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Jim Jones is making a comeback with his new album, Wasted Talent.
As we near summer, more and more music continues to drop. Recently there has been a swell of releases, especially in terms of hip hop. Here are two records that haven’t been getting the coverage they deserve:
Pac Div is a group that is rarely mentioned in the grand pantheon of hip hop. They are a criminally underrated California-based group made up of Like, Mibbs and BeYoung. After taking a six-year hiatus, the group released 1st Baptist, a fun, loud and exciting record.
This is a project filled with experimentation. Each song feels like a blank page, upon which each of the rappers just go off in their own unique ways.
One of the best tracks off this project is “APT 10.” The beat is tough and slow and the verses are crazy, with each rapper choosing a different way to attack the instrumentation.
One thing is consistent between all of them though: Their flows are relentless. The ad-lib in Siri’s voice of “You have ten bad bitches in your apartment” on the chorus is hilarious and works startlingly well.
Throughout the project, all the production is somehow simultaneously low-key and impressive. On “Time Will Tell,” the beat consists of just a simple sine wave bass and a swelling synth. This works flawlessly, though, fitting the overwhelming braggadocio of the verses.
Another phenomenal track off this project is “Stoked,” which has this earnest chorus that hard not to laugh at. “If it ain’t about guacamole, don’t talk to homie,” is one of the quotable brags on this song.
“Stoked” is a great example of Pac Div’s comedic capability. Recently, some rappers have been taking themselves and their songs too seriously, so it’s great to hear a group that values the fun that hip hop offers — without becoming a parody act.
On this project, it sounds like every artist has enjoyed writing and loves rapping their verses. This results in a great energy emanating from every song.
Pac Div should also be praised for their ability to switch styles. Every song on this project is completely distinct. Few projects cover as much ground as this one. The song “Gorgeous” sounds like an old Slum Village cut, with a smooth bass-heavy beat and melodic verses and hooks.
“No Fux Given” is a more modern trap-sounding song, complete with tough verses and ad-libs.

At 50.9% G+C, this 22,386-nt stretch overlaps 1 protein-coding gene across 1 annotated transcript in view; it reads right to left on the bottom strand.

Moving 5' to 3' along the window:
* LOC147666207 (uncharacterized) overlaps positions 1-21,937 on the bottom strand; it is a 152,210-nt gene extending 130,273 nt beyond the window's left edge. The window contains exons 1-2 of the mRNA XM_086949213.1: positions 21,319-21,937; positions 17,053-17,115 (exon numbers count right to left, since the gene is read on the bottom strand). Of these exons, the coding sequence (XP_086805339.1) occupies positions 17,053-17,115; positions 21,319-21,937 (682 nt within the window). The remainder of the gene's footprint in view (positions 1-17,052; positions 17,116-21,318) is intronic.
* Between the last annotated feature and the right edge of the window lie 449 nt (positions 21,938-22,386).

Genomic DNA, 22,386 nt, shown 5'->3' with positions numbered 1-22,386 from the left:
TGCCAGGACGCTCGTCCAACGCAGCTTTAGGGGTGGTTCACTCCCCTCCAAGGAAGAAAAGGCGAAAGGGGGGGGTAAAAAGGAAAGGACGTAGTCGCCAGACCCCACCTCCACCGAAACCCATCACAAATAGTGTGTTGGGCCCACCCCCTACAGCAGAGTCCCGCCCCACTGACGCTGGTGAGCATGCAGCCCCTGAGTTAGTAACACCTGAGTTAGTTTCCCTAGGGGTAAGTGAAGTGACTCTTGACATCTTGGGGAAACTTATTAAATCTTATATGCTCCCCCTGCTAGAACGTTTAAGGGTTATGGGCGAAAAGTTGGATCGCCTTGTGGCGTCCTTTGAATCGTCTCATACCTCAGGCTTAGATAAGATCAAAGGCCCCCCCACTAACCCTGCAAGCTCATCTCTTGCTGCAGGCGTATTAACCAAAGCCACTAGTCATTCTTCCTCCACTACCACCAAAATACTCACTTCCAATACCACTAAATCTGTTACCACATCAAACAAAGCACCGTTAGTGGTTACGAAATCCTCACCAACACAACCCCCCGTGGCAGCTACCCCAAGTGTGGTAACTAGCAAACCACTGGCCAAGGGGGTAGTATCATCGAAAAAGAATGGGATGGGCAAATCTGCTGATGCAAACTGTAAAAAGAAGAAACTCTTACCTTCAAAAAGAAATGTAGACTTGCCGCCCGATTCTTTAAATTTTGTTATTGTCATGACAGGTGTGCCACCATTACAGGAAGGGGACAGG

“5 Dolla Bill” is a classic Cali song, with a ringing piano backing, a simple groove, and the iconic Dr.Dre-ish high pitched melody. All three of them run through all of these styles without a hint of disjointedness.
Overall, 1st Baptist is just a technically great album. The rapping is top notch; the production is simple but beautiful; and the chemistry between the members is clear. It is a quick, amusing listen that I can’t stop coming back to.
Jim Jones is one of the most underrated members of the iconic Dipset (also known as the Diplomats) which is a collective formed by Cam’ron and Jones in the late 1990s.
After years of silence — and a few features — Jones finally returns with his new project: Wasted Talent. Frankly, my expectations for this album were insanely low, and there are a few good reasons for this.
First, Jim Jones’ features in the past few years have just been on boring trap songs, and his verses have done very little to help those tracks.
Second, there are very few New York rappers from the early 2000s who have been able to transition into modern rap. Artists like Fabolous, Jadakiss and even 50 Cent have tried and failed to adapt their sound.
However, on this project, Jim Jones surprised me. While he does stumble on a few of the tracks, he finds a way to mix his style with newer production.
The best songs on this project are those that are classic Jim Jones: the heavy gangster pieces that are layered with samples and booming kicks. “Catch on Yet (feat Trav)” is a phenomenal introspective song, built on a screwed, eerie singing sample.
The way the beat cuts in and out is unexpected but fitting. Jones sounds overwhelmingly powerful and introspective.
“Epitome” is another similar track, with a hype symphonic sample that is supported by a heavy 808 and a tough kick. Jones runs through this track with ease: He switches between classic New York braggadocio and a surprisingly developed thoughtfulness.
This album also provides some great Dipset fan service. On “Diplomatic Immunity,” Jones flips Drake’s song of the same name to bring Cam’ron onto a track.
Soon after, with “Still Dipset,” Jones crafts a tough self-affirmation track alongside the still sharp Juelz Santana, who sounds just as lively and clever now as he did 10 years ago.
The final bonus track though, “Once Upon A Time,” blows the other two out of the water. Cam’ron and Jones rap flawlessly over a classic sounding beat — big choral chops over a booming drum break. Both flex with ease. This is exactly the kind of music I want from Dipset — that proud, powerful music that makes you want to wear pink and strut through Harlem.
Unfortunately, not every song on Wasted Talent is great. The duds on this project are extremely, extremely bad and nearly un-listenable even. “Chicken Fried Rice” has this terrible autotune-heavy chorus, that sounds like it was sung by a dying man.
This problem is even worse in “Head Off” — a song ruined by an absolute lack of pitch awareness. Lil Durk’s chorus is completely off-key.
I can’t stress how horrific these songs are, and even more frustratingly, how unnecessary. Jones could have easily left off the hooks and left the verses to make an infinitely better product.
Nonetheless, while this project has some major issues, Wasted Talent is a bright showing by one of the most overlooked rappers of the previous era and only brings more attention to the need for a new Dipset project.